“I didn’t have the luxuries then that I have now.”
Charles Everett, 55, was 9-years-old when his family moved from Mississippi to Tennessee. His parents were sharecroppers, instilling in their children the value of hard work and humility.
Charles didn’t know he was poor. All he knew was his family did not have much money.
“I make sure I’m grounded by that experience of growing up in poverty. I take the time to visit the area where we lived. Our old house is gone, but there are still people and families living in those impoverished conditions. I am a better volunteer because of my upbringing.”
Charles went on to graduate from Westwood High School and Southwest Tennessee Community College (then Shelby State Community College) where he studied finance. HE soon attended and graduated from The University of Memphis where he studied business management. Today, he works as a Technical Principal with FedEx TechConnect Global Strategic Planning and Analysis.
Charles has served as a volunteer with different organizations across the Mid-South for 25 years. During a Leadership Memphis session, he was introduced to United Way of the Mid-South through a presentation given by a United Way representative. It was United Way’s commitment to supporting people in poverty through partner agencies that hooked him.
“I thought this would be the opportunity to use the budgeting and finance experience that I have. I soon learned it entailed much more than that. I am giving these agencies the support they need to serve the people in our communities who need their support. I am making a change.”
Charles serves as a United Way allocations agency certification committee volunteer, and his heart strings are pulled any time he visits partner agencies to witness the work they do with, and for, their clients. Site visits give volunteers the chance to see the programs that allocation decisions will impact.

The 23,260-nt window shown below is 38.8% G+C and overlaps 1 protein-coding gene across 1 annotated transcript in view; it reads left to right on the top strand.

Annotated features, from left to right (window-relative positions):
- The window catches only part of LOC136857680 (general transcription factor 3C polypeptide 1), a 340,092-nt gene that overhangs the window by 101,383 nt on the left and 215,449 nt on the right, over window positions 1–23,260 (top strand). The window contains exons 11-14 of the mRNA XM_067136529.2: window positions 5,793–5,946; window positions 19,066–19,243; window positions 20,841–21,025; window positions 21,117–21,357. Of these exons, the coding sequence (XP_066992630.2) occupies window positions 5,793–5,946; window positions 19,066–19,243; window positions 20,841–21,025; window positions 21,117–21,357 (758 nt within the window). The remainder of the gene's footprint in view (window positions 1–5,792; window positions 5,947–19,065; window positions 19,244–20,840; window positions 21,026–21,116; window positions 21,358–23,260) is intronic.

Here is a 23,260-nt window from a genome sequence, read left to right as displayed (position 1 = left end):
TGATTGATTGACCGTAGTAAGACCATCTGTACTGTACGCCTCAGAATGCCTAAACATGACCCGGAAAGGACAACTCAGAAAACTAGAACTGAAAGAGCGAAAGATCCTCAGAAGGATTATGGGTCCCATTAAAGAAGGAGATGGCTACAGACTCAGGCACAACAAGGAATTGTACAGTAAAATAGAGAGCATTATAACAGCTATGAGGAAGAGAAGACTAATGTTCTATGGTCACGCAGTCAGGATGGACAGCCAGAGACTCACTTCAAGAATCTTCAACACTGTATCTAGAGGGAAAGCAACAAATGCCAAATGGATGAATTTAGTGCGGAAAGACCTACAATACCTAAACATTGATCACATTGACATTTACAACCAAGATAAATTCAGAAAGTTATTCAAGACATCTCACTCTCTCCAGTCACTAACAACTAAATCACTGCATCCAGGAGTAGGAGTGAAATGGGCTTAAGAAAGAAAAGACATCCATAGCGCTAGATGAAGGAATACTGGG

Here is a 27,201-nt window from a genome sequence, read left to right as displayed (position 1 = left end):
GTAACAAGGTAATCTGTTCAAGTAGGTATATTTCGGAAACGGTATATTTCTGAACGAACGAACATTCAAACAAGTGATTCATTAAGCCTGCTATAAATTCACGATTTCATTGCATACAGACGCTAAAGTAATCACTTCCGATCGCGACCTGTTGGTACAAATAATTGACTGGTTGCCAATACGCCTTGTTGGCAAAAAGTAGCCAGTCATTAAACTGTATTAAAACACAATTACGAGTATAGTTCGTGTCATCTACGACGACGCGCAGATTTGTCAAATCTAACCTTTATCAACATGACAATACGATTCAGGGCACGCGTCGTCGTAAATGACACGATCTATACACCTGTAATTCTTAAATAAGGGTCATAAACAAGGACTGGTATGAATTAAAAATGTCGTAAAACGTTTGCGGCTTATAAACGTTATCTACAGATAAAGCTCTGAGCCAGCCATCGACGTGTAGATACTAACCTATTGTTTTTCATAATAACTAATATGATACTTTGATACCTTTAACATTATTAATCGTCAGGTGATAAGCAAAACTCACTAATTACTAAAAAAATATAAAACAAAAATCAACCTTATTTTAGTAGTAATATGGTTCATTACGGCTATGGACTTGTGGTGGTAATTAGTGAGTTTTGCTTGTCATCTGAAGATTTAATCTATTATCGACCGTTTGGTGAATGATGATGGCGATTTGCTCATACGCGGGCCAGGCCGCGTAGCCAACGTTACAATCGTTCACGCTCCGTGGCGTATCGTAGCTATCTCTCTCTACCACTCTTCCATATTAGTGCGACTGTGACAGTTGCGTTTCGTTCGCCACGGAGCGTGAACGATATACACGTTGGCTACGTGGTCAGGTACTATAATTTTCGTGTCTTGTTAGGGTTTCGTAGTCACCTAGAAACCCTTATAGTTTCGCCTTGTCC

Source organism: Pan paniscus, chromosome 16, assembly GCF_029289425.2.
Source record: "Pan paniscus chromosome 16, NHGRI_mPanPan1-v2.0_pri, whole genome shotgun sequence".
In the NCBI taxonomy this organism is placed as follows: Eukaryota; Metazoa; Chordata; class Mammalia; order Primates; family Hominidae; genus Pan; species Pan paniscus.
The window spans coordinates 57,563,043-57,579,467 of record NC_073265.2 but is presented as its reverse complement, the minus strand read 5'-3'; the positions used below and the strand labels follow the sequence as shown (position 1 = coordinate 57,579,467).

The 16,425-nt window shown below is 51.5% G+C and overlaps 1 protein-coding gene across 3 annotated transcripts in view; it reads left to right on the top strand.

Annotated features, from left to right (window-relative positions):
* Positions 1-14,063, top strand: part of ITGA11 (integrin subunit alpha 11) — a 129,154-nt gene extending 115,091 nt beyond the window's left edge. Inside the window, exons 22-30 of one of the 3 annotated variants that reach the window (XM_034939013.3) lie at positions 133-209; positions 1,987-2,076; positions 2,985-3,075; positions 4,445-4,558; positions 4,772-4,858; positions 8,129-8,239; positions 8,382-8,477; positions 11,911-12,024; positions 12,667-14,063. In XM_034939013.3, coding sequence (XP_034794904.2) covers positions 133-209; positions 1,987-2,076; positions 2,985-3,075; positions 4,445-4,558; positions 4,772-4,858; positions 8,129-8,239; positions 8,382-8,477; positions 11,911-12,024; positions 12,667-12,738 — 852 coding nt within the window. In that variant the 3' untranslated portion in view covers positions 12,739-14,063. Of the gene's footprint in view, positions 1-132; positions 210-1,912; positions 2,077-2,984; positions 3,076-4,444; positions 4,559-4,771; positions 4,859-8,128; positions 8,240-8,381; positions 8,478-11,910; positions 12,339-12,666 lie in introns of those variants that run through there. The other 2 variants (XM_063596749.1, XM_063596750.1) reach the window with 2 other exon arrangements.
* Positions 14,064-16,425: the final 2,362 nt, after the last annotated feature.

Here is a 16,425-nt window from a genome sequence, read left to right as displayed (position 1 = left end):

“Visiting the Boys and Girls Club of Greater Memphis was probably my most rewarding experience. The staff and facilitators do a good job with connecting and relating to those young people, from education services to counseling and recreation. I believe our youth are our future, and if we can impact them we can change this community and the world.”
When Charles sees these youth, he is always reminded of his humble beginnings. His upbringing drives his ‘why,’ his reason for volunteering.
“It’s important not to belittle people because of their situations. Give more time to mentor and groom the youth, and support and show compassion to those who are older. Make them feel they have a place in this world.”
The work Charles Everett does for United Way has made him a bolder community advocate for people living in poverty, supporting his courage, strength, and insight to address the popular misconceptions that people living in poverty are lazy and make poor choices.
“I’m hoping people become more sympathetic to people living in poverty. Put yourself in their shoes. Nobody chooses to live in these conditions, and nobody wants to stay. No one would ever dream of living in poverty.”